Organisers under fire
Local WWII relic collectors left out of G75 celebrations
A day into the event and organisers of 75th Anniversary of the Battle of Guadalcanal are facing heavy criticism for failing to include segments that would promote local war relic collectors.
Locals with sizeable genuine collections of World War 2 relics are reportedly being left out of the programme, including the renowned Solomon War Museum.
Spokesperson for Solomon War Museum Mr Andrew Fioga said preparations towards the event is a let-down for many because organisers have failed to communicate with local war relic collectors to be part of the event.
He stressed that there are lots of locals with collected and preserved war relics in and around Honiara, Guadalcanal and other provinces which visitors may want to see during the week-long event.
Mr Fioga said Solomon Islands has more to give in terms of showcasing the war relics left behind after the war.
He also says that the Battle of Guadalcanal 75th Anniversary is a very important event in the history of Solomon Islands and should be made a public holiday, questioning why the organisers and the government have not considered this.
“I suggests, this day should be a public holiday because it is part of our country’s history that even introduced in our schools’ curricular.
“Additionally, the battle of Guadalcanal is well recognised world-wide as the turning point of World War two battle in the pacific.
“We should be proud of this history as a country.”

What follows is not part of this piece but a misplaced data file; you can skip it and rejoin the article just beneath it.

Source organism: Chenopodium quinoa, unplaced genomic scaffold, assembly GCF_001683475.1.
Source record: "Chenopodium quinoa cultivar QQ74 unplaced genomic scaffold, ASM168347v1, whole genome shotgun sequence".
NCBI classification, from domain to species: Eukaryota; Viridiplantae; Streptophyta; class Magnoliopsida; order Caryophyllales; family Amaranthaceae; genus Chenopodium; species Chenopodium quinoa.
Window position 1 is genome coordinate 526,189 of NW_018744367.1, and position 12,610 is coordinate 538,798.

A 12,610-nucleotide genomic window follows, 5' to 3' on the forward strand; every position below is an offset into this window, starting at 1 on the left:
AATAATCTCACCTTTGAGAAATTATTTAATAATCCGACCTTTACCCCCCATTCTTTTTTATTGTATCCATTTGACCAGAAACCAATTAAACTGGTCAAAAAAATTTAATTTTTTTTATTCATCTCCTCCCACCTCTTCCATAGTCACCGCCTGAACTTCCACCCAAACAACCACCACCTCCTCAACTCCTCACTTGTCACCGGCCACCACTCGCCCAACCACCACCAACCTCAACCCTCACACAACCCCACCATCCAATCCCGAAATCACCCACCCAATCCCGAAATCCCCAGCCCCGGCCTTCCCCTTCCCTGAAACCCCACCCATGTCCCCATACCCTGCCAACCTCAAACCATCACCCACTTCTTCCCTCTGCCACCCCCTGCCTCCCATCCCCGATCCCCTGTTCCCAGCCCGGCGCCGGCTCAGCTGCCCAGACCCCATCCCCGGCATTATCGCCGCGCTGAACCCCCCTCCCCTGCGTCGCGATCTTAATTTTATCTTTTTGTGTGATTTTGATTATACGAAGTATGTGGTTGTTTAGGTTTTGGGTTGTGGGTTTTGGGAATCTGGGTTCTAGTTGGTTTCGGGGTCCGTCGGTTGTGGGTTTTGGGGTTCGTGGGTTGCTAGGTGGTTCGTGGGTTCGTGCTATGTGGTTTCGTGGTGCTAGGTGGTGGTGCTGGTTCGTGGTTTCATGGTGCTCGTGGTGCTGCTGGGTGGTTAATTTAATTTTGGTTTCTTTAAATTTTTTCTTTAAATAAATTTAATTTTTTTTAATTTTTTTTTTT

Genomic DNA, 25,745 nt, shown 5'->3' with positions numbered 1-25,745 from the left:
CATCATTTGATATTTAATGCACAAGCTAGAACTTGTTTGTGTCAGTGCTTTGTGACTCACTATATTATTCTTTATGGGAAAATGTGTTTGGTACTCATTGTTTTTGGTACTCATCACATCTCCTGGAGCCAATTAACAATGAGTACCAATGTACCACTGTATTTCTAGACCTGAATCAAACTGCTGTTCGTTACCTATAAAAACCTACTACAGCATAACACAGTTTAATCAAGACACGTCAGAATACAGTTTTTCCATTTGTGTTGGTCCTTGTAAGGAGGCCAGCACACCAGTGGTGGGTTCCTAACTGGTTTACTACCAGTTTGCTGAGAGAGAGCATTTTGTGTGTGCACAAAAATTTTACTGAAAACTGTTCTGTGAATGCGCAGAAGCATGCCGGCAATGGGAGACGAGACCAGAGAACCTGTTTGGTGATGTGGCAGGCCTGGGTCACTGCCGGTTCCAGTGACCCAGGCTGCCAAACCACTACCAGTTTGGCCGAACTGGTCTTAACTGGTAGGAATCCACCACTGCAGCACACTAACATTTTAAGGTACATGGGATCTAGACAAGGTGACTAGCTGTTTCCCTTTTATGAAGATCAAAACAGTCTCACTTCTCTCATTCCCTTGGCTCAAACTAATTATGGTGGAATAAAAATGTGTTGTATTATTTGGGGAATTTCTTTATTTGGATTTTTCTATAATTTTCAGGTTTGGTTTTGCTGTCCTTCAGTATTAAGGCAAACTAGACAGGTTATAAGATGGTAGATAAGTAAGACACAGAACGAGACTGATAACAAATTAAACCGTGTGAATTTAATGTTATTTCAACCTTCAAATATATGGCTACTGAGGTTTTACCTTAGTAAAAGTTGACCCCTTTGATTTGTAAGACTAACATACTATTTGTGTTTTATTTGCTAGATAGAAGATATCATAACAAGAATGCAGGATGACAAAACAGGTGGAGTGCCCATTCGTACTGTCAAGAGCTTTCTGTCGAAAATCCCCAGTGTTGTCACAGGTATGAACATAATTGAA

A visit by this paper to the Solomon War Museum shows a wide range of items, from ammunitions to tooth brushes to heavy machine guns, used during the battle of Guadalcanal.
Solomon War Museum is located at Tandai, Lelei Resort, west of Honiara
Guadalcanal was the stage for one of the bloodiest battles in the Pacific as a legendary battle raged on the shores of Solomon Islands during WWII.
This area played a crucial role for the allied offensive against Japan and became one of the turning points in the history of the war in the Pacific.
Japanese forces lost its first territory to the US as a result of six month fierce fighting with thousands of lives lost.
The crux of the Allied victory happened in Florida Island, at Tulagi and Red Beach on Guadalcanal on Aug 7, 1942 where – with simultaneous naval bombardments and amphibious landing – the expansion of the Japanese forces was put to a halt.
Today, the capital of Honiara stands on this battlefield, underneath the white sandy beaches and the azury waters lies a rich history of destruction.
The wreckage from the war is still littered across Solomon Islands.